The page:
Spit-balling employment used to be easy. Just watch the tape at 8:30 a.m. eastern every Thursday morning (that’s the release schedule for the U.S. Initial Jobless Claims) and you’d have a pretty good idea as to whether things were improving or cracking up.
The measure of new jobless claims in the U.S. economy represents people who are filing for unemployment benefits for the first time. Typically a number below 300,000 or so means there’s a solid employment picture because few people are losing their jobs.
A number above 400,000 is something of a warning sign because obviously more people are losing work.
Unfortunately, there are two components missing here that can render this number next to useless…
1) A reading between 300,000 and 400,000, and
2) A discussion about how many jobs are being created in the economy.
For about the past year, the jobless claims number hovered around 375,000 and has recently fallen to around 335,000. Some months it has been more, some months less. Unfortunately, a reading in the 300,000-400,000 tells us absolutely nothing…
When Hurricane Sandy hit, the measure spiked above 420,000. Then, near the end of January the reading fell to 330,000. Both were outliers so they carried little weight. The four week average is still sputtering, having declined slightly but still in no-man’s land.
At the same time, the economy is not adding many jobs. There were net gains of around 200,000 jobs in November and December, a net gain of 157,000 jobs in January, and finally a gain of 236,000 jobs in February. There are roughly 150,000 new workers in the workforce each month. Adding barely more than enough jobs to absorb these new workers is not going to do much to alleviate the unemployment of millions of Americans.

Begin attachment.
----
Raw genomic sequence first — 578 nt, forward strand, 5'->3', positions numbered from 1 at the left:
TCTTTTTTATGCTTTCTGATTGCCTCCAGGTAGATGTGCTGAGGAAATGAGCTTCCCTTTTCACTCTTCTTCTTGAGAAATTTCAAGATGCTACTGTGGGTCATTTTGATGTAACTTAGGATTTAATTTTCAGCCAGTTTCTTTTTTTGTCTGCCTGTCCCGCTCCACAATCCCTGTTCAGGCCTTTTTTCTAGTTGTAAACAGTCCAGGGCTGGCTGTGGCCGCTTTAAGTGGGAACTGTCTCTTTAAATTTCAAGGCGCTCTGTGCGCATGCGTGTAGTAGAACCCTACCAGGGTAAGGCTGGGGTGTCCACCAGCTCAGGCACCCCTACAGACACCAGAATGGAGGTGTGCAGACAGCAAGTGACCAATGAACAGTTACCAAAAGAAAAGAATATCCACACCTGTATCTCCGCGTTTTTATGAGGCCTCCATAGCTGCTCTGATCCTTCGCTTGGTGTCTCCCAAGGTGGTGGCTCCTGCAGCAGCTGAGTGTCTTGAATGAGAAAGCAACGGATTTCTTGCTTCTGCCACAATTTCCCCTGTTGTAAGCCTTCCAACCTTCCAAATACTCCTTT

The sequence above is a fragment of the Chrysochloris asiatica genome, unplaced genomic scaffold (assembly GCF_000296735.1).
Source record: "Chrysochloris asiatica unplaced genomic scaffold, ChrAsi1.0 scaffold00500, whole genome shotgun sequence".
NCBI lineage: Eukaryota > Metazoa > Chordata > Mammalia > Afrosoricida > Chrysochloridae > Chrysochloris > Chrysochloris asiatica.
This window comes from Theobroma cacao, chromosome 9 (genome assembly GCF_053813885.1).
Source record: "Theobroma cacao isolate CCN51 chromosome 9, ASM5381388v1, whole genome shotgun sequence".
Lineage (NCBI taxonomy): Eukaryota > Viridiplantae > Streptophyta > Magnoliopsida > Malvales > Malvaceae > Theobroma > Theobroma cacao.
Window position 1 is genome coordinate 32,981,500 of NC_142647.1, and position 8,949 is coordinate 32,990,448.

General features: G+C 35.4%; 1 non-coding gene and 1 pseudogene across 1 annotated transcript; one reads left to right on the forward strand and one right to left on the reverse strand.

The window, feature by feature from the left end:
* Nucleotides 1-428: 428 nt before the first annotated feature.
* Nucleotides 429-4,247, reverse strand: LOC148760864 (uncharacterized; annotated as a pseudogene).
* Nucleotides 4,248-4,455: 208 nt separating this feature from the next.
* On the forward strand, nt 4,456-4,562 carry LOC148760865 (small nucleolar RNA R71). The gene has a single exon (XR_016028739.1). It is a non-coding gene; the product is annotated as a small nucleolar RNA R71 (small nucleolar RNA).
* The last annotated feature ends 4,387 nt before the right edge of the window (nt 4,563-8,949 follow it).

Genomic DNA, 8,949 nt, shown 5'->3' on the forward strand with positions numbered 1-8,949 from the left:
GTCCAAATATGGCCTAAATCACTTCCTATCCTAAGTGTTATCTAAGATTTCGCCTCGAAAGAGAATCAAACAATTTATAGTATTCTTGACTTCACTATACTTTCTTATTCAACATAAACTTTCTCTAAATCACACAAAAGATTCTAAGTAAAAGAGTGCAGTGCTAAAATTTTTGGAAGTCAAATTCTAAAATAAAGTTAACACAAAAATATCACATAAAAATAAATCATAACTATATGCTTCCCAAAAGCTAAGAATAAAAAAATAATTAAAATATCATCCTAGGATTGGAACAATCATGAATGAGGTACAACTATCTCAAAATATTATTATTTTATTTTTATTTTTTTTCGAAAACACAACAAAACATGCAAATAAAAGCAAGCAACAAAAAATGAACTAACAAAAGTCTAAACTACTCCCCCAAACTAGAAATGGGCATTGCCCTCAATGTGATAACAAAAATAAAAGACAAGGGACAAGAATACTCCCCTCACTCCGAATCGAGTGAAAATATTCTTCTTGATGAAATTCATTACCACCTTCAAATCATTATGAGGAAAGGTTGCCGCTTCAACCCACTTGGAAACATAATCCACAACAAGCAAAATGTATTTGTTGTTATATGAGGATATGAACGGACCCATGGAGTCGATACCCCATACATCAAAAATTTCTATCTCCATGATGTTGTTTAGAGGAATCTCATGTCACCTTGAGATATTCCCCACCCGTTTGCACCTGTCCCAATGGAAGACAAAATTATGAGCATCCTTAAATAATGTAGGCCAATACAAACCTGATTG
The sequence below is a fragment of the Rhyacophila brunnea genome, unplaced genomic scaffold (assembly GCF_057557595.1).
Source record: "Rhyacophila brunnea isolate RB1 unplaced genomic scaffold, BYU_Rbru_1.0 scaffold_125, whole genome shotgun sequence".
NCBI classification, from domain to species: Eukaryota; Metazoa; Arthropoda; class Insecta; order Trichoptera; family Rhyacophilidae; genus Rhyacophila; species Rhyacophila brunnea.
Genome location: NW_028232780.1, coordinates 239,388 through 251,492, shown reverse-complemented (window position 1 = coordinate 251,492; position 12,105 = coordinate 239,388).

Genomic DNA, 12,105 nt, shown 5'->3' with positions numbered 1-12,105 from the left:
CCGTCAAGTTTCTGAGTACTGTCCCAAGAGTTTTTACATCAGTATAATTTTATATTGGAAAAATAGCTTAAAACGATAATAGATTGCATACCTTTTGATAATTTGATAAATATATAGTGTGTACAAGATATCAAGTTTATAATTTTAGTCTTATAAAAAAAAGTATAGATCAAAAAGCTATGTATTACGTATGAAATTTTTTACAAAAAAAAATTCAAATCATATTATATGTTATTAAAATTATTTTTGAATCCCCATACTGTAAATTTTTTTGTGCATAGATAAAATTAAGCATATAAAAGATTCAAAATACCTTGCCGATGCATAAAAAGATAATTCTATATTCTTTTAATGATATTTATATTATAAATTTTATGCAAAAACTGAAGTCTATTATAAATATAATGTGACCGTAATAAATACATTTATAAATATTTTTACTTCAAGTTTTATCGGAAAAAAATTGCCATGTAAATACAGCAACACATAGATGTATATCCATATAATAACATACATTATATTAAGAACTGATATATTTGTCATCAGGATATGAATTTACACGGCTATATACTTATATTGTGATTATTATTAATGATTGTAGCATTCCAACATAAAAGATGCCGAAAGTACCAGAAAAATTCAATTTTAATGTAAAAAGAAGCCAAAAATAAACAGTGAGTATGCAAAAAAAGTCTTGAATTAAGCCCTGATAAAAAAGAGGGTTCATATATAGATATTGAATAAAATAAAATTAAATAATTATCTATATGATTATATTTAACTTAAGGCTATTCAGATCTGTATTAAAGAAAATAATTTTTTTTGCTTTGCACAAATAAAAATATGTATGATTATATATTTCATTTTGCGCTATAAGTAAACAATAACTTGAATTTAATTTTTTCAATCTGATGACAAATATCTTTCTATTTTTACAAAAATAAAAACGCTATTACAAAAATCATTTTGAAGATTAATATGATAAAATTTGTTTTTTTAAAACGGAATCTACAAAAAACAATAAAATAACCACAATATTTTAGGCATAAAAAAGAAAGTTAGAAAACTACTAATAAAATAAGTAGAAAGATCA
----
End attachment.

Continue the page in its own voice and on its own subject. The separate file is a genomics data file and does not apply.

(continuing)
Break this all down and it means one simple thing: employment is still in the dumps. Yes, there have been signs that the labor market is no longer crumbling and that’s good. But it’s not the same thing as solid, steady growth.
This is what’s so frustrating about reading the paper or listening to market pundits talk about jobless claims and even unemployment. They make it sound as if there is continual improvement when really we are simply treading water.
To create lasting growth in our economy, we need steady domestic demand. For that to happen, we need clarity when it comes to personal finances (taxes, health, energy, etc.). We need to reign in the wild debt-fueled spending of our government. We need the Federal Reserve to get out of the rate-setting business and the money-printing game.
Until those things happen, tepid demand will keep us in a pattern of tepid employment… and changes in statistics like U.S. jobless claims will simply be noise.
Keep an eye on them, but for now don’t give them any power in influencing your financial or investing decisions.
Ahead of the Curve with Adam O’Dell